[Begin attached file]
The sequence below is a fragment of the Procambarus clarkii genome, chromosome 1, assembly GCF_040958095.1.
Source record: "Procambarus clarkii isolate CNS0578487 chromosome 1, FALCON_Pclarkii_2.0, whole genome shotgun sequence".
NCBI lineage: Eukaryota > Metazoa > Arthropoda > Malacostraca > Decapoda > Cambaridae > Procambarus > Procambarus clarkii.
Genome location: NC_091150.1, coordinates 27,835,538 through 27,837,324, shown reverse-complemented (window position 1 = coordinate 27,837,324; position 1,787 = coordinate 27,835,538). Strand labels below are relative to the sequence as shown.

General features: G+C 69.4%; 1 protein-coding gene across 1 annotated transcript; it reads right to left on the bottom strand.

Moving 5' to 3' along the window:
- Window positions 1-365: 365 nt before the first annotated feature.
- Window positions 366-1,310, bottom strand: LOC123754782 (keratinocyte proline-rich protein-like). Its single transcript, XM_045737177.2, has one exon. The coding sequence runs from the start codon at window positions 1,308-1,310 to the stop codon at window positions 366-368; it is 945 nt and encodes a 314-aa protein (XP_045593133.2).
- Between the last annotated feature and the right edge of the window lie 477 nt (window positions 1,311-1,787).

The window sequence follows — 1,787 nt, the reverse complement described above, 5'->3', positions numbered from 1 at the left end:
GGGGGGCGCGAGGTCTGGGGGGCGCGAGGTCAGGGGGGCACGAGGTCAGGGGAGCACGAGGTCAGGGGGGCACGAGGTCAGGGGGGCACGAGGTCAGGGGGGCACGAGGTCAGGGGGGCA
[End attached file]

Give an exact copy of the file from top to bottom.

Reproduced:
The sequence below is a fragment of the Procambarus clarkii genome, chromosome 1, assembly GCF_040958095.1.
Source record: "Procambarus clarkii isolate CNS0578487 chromosome 1, FALCON_Pclarkii_2.0, whole genome shotgun sequence".
NCBI lineage: Eukaryota > Metazoa > Arthropoda > Malacostraca > Decapoda > Cambaridae > Procambarus > Procambarus clarkii.
Genome location: NC_091150.1, coordinates 27,835,538 through 27,837,324, shown reverse-complemented (window position 1 = coordinate 27,837,324; position 1,787 = coordinate 27,835,538). Strand labels below are relative to the sequence as shown.

General features: G+C 69.4%; 1 protein-coding gene across 1 annotated transcript; it reads right to left on the bottom strand.

Moving 5' to 3' along the window:
- Window positions 1-365: 365 nt before the first annotated feature.
- Window positions 366-1,310, bottom strand: LOC123754782 (keratinocyte proline-rich protein-like). Its single transcript, XM_045737177.2, has one exon. The coding sequence runs from the start codon at window positions 1,308-1,310 to the stop codon at window positions 366-368; it is 945 nt and encodes a 314-aa protein (XP_045593133.2).
- Between the last annotated feature and the right edge of the window lie 477 nt (window positions 1,311-1,787).

The window sequence follows — 1,787 nt, the reverse complement described above, 5'->3', positions numbered from 1 at the left end:
GGGGGGCGCGAGGTCTGGGGGGCGCGAGGTCAGGGGGGCACGAGGTCAGGGGAGCACGAGGTCAGGGGGGCACGAGGTCAGGGGGGCACGAGGTCAGGGGGGCACGAGGTCAGGGGGGCA